Objective: While antenatal corticosteroids reduce the risk of neonatal morbidity and mortality, perhaps the maternal hyperglycemia they produce has other neonatal effects. Thus, we sought to examine the association between antenatal betamethasone exposure and neonatal hypoglycemia and hyperbilirubinemia. Methods: We designed a retrospective cohort study of all preterm deliveries from 32 to 37 weeks of gestation at a single university hospital from 1990 to 2007. Data were collected on antenatal betamethasone administration and the neonatal outcomes. Univariable, multivariable and stratified analyses were conducted. Results: Of 6675 preterm deliveries, significantly higher rates of neonatal hypoglycemia (5.7% versus 4.2%, p<0.05) and hyperbilirubinemia (45.9% versus 24.1%, p<0.05) were observed in neonates exposed to antenatal betamethasone. Controlling for potential confounders including gestational age, these findings persisted with betamethasone-exposed neonates 1.6 times more likely to have hypoglycemia (aOR 1.60, 95% CI 1.24-2.07) and 3.2 times more likely to have hyperbilirubinemia (aOR 3.23, 95% CI 2.92-3.58). Conclusions: Antenatal betamethasone was associated with neonatal hypoglycemia and hyperbilirubinemia. Further work to determine whether this association is related to maternal hyperglycemia should be conducted, given this could be addressed with strict maternal glycemic control during betamethasone administration.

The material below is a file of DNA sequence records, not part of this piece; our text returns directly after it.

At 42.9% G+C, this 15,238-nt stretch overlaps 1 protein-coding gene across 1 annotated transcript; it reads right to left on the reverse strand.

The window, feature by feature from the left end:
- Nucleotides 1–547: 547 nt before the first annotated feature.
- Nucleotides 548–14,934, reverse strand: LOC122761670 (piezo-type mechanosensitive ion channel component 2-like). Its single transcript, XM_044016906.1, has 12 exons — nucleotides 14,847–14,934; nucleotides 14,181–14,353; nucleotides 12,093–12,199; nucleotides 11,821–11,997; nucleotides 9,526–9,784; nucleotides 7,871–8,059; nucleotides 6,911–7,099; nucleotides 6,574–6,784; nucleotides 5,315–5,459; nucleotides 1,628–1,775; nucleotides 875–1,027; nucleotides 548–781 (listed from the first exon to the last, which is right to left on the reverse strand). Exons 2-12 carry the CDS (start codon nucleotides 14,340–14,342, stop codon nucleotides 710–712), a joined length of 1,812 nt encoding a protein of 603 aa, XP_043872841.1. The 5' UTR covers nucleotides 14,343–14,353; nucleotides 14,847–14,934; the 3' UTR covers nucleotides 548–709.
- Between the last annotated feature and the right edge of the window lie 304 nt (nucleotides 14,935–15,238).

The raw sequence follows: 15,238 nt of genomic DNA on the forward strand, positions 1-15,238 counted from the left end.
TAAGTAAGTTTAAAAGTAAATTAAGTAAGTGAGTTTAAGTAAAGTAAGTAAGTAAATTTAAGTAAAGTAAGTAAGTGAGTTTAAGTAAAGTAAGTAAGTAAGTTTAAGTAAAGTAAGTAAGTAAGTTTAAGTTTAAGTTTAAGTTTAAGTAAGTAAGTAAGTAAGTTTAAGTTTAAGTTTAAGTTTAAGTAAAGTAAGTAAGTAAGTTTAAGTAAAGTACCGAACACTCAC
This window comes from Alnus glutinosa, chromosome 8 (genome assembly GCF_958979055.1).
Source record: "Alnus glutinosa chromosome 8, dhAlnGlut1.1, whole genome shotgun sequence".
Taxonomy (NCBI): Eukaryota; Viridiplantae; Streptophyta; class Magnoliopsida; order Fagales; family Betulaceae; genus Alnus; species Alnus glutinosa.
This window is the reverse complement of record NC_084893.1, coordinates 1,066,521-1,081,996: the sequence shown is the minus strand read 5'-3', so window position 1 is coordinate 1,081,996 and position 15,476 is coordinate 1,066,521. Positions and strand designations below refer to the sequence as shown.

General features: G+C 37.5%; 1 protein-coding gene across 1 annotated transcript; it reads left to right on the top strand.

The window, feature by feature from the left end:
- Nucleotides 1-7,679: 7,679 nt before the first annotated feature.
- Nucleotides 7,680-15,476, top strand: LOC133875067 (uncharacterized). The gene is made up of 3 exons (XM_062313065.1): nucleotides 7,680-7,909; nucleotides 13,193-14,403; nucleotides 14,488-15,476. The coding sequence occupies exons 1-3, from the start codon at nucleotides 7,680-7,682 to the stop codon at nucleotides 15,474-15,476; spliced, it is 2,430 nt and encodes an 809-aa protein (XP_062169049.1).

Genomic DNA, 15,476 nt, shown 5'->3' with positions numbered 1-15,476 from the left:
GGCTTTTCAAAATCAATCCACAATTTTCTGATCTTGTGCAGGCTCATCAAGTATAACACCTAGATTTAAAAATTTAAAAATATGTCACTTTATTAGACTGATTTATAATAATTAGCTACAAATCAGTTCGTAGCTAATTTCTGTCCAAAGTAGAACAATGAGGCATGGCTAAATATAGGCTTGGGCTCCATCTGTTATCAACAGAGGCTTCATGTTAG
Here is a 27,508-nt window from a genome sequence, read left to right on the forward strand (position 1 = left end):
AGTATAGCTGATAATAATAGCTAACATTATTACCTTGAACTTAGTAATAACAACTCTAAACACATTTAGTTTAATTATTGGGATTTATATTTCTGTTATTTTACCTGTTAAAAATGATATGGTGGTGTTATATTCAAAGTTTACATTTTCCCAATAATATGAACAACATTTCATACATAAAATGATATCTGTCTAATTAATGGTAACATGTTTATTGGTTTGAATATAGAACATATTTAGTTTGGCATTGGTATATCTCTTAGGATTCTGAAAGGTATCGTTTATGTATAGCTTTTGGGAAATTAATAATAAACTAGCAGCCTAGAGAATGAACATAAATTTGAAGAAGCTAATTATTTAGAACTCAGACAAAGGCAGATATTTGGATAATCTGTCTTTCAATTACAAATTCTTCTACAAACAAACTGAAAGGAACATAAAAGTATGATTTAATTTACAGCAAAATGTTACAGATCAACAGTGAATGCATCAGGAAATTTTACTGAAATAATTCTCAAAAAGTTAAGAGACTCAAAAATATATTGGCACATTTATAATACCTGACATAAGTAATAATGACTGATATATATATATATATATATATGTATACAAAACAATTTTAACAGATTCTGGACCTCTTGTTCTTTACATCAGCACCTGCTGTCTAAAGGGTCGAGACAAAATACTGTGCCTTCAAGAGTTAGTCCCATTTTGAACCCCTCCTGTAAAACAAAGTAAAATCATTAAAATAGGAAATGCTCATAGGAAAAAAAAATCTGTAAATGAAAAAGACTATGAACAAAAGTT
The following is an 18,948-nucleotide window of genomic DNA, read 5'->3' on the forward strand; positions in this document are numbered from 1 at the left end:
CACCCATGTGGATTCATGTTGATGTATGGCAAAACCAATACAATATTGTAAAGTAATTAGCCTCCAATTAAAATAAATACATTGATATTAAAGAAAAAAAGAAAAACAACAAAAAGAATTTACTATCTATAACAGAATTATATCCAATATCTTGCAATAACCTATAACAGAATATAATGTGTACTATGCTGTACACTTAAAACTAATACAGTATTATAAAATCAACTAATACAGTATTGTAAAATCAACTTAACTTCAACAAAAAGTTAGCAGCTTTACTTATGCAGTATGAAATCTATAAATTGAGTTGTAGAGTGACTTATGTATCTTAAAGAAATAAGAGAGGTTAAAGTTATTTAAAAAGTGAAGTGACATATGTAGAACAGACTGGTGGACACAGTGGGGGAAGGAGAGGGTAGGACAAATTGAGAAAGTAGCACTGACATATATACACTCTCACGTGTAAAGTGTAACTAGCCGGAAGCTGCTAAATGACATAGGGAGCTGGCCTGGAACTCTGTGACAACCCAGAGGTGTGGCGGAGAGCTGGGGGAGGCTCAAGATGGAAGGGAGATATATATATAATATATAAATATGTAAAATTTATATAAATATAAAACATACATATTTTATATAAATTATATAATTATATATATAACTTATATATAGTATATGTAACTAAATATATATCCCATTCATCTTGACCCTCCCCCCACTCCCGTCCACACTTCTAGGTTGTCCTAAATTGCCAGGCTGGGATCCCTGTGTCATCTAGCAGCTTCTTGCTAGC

- Antenatal corticosteroids
- Neonatal complications
ASJC Scopus subject areas
- Pediatrics, Perinatology, and Child Health
- Obstetrics and Gynecology